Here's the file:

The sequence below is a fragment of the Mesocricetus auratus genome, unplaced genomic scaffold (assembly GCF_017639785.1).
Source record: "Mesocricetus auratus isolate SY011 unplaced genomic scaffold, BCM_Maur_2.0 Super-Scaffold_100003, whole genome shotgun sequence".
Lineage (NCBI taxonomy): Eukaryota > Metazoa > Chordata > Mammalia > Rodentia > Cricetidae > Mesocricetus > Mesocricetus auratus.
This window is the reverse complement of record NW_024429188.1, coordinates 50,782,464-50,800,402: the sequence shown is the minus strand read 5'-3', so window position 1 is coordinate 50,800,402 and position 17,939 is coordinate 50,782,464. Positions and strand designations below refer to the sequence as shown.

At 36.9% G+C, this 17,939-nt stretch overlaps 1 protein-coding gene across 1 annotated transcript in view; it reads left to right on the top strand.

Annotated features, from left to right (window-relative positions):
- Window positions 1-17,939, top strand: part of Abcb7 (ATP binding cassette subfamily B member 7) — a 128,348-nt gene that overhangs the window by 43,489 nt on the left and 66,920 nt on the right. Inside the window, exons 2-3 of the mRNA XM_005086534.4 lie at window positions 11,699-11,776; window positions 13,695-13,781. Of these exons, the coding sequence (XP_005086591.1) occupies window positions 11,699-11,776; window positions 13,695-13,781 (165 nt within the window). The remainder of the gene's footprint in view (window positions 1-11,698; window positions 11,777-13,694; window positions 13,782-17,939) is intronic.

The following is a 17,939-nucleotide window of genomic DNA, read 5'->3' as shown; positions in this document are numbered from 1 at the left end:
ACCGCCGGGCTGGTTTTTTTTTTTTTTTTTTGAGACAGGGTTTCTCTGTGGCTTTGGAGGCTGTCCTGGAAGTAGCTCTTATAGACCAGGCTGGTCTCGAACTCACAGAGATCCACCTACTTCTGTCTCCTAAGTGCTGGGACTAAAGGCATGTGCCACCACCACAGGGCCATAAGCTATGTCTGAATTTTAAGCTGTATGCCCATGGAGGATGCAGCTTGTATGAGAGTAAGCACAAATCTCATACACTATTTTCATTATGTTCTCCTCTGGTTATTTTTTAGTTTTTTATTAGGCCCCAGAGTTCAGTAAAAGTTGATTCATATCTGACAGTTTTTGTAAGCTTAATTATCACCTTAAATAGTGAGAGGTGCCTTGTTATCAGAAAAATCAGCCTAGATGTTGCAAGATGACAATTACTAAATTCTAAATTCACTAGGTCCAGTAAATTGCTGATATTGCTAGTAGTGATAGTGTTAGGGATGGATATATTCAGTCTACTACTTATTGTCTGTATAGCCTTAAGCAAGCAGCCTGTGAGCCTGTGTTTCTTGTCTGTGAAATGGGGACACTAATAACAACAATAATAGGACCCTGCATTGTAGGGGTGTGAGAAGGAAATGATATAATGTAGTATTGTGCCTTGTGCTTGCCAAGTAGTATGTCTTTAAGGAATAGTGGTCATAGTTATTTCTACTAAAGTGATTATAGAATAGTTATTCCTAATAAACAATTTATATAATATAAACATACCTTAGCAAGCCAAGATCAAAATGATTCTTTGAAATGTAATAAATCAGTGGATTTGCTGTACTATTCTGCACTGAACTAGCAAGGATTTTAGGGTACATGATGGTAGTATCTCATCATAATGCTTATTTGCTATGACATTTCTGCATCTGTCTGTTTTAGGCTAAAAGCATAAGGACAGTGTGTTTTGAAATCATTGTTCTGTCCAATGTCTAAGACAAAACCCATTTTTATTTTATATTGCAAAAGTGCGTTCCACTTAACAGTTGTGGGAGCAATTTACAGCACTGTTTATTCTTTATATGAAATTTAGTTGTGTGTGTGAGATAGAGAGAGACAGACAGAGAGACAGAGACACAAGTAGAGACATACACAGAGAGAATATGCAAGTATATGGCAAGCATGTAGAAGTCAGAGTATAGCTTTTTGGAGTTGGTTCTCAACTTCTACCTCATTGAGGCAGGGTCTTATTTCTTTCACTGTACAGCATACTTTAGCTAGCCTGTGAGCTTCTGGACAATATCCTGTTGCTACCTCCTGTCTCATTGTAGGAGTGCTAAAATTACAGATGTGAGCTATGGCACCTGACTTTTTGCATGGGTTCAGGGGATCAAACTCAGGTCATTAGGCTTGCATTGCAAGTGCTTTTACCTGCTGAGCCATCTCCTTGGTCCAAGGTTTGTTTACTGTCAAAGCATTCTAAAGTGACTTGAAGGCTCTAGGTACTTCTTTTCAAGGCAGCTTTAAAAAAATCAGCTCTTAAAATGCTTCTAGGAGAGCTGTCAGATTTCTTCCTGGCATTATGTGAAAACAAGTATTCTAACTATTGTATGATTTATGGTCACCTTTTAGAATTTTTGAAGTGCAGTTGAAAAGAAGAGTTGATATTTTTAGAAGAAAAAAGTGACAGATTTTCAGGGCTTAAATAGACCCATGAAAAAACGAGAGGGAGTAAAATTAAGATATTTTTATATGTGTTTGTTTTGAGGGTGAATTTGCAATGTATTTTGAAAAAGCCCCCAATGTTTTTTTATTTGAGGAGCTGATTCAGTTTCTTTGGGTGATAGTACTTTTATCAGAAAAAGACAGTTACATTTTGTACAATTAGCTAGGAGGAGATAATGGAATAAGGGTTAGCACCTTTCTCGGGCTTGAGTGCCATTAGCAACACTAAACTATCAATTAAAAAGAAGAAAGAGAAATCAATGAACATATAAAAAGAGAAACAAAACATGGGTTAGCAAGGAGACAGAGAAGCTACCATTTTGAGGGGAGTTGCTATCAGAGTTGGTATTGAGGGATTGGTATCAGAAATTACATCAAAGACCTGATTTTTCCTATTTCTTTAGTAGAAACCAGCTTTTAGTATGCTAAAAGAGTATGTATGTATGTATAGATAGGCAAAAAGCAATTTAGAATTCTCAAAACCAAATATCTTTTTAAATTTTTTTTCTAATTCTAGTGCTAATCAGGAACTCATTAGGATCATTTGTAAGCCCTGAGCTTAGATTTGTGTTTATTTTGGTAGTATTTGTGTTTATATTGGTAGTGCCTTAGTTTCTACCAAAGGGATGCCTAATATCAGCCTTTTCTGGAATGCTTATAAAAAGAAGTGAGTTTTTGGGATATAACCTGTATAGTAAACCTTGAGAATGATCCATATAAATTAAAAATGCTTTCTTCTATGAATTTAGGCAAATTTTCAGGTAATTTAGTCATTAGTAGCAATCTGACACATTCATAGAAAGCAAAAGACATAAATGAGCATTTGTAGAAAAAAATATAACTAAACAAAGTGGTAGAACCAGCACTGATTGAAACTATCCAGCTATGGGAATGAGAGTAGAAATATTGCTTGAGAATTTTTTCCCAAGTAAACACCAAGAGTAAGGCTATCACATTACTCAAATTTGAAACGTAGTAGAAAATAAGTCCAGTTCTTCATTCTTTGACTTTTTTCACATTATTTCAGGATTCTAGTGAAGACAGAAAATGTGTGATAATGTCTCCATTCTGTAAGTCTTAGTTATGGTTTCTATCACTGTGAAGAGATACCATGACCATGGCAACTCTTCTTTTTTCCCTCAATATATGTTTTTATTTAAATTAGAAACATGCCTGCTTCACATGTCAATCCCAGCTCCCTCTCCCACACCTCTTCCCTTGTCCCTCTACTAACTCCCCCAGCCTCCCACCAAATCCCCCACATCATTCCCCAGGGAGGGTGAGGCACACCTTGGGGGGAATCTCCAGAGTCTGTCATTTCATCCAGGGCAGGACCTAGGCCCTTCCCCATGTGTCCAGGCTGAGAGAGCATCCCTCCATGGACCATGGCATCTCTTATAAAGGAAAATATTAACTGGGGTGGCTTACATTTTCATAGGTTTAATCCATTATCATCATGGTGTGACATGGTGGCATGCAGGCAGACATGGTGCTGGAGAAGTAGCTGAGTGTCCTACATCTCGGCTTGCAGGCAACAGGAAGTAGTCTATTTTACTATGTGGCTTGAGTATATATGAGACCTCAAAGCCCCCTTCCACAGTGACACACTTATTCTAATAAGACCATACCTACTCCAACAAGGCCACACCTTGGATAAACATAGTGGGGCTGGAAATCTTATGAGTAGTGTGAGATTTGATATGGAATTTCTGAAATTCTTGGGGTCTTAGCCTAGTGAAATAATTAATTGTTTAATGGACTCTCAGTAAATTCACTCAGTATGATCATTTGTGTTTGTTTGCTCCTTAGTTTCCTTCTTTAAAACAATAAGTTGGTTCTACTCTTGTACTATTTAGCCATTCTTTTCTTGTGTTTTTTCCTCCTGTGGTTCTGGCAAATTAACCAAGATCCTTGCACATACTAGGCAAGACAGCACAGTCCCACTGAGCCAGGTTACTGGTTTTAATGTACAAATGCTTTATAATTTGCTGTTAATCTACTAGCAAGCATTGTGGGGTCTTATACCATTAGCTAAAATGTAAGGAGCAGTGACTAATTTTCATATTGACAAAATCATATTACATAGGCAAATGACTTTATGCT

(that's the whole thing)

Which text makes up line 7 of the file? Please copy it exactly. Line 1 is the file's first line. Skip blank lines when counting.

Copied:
- Window positions 1-17,939, top strand: part of Abcb7 (ATP binding cassette subfamily B member 7) — a 128,348-nt gene that overhangs the window by 43,489 nt on the left and 66,920 nt on the right. Inside the window, exons 2-3 of the mRNA XM_005086534.4 lie at window positions 11,699-11,776; window positions 13,695-13,781. Of these exons, the coding sequence (XP_005086591.1) occupies window positions 11,699-11,776; window positions 13,695-13,781 (165 nt within the window). The remainder of the gene's footprint in view (window positions 1-11,698; window positions 11,777-13,694; window positions 13,782-17,939) is intronic.